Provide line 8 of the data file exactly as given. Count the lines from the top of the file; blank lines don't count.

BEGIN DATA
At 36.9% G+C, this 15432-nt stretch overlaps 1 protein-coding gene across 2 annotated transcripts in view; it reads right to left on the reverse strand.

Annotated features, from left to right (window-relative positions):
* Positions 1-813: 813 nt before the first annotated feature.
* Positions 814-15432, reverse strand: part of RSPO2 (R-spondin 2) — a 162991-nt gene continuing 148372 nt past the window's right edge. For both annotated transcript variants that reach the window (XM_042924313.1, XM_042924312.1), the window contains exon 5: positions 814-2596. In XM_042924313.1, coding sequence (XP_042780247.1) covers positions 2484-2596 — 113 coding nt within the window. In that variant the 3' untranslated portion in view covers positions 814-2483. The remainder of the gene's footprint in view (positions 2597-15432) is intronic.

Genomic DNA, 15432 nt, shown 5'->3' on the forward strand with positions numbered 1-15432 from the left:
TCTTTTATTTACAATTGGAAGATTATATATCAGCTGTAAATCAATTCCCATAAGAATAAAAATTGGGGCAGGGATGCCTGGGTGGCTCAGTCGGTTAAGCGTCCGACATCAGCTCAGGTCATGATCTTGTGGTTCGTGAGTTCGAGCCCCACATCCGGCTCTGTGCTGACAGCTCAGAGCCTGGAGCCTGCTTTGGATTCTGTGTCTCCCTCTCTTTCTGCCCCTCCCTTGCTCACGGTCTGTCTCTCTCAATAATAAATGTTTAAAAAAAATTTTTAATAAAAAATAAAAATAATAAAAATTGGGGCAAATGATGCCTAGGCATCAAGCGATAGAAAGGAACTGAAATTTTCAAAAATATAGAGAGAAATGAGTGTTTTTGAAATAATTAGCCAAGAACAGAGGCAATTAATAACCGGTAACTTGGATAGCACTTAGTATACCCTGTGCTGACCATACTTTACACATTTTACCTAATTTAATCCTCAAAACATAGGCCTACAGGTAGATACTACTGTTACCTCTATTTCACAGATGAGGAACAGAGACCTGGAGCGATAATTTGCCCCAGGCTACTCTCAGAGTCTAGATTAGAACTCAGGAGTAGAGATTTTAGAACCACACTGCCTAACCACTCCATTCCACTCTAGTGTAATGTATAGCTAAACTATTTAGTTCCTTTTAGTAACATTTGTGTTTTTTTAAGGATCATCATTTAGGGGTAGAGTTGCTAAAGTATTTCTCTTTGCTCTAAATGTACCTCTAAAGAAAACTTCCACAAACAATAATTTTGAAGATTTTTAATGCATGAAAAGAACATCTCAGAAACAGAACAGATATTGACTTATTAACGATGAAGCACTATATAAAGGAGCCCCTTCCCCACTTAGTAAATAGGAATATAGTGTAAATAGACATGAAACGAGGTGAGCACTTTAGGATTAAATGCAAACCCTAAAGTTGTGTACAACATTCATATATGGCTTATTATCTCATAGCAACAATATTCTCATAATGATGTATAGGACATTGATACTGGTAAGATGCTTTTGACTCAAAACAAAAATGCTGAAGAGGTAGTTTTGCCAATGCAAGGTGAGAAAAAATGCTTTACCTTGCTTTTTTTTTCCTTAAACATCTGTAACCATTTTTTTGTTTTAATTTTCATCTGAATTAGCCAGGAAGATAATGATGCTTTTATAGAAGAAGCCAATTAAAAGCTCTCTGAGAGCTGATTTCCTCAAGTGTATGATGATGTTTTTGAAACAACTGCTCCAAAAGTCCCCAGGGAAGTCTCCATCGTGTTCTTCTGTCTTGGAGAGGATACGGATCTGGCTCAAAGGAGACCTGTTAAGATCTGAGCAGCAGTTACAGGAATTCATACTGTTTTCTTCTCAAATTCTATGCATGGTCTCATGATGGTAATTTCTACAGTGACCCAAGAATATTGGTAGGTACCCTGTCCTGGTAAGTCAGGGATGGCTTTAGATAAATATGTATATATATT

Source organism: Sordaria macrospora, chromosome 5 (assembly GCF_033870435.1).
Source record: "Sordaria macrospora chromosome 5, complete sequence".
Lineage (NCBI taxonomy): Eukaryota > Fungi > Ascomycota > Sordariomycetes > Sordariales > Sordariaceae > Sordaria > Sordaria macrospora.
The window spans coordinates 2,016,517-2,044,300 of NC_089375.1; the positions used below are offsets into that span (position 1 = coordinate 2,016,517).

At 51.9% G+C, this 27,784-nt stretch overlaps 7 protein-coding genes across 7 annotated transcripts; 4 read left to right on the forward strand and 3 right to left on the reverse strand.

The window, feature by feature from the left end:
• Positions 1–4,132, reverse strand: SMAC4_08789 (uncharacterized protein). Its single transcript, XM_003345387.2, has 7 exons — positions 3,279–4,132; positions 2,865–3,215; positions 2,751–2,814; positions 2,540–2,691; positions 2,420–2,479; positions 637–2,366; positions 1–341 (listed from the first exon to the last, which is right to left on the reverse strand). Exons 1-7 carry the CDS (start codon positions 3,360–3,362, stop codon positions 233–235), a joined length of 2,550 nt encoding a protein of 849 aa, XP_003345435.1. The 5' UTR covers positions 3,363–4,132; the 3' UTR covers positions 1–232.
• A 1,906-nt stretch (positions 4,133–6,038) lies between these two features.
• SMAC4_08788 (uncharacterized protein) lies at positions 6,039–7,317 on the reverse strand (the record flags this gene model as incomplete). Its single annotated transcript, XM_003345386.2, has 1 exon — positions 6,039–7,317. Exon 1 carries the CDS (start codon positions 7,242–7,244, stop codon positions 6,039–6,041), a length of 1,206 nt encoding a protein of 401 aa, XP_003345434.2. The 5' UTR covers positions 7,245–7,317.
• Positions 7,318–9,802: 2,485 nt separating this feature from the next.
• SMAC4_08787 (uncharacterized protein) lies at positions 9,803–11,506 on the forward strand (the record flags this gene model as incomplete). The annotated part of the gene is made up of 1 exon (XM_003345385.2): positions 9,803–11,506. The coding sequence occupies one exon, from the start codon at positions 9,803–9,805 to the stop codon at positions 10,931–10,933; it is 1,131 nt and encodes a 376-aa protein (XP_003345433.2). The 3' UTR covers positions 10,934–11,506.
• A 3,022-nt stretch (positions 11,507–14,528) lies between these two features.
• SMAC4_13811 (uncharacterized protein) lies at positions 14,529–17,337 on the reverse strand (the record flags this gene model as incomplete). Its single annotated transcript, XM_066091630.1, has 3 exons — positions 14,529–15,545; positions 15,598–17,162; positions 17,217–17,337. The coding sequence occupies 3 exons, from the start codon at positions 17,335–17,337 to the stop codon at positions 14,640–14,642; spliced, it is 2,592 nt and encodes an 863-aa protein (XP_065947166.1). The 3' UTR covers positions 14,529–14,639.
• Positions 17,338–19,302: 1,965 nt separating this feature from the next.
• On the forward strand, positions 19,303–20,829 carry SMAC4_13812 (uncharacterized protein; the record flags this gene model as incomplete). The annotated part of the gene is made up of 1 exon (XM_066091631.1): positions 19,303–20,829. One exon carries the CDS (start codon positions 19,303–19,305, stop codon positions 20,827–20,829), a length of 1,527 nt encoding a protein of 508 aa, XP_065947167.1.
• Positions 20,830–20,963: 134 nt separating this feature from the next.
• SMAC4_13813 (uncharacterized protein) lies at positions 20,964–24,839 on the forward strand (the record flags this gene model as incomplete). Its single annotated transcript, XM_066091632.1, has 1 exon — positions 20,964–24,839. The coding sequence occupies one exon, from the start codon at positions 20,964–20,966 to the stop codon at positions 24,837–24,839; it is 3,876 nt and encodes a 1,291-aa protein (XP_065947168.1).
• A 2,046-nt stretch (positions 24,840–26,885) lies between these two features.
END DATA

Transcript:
Source record: "Sordaria macrospora chromosome 5, complete sequence".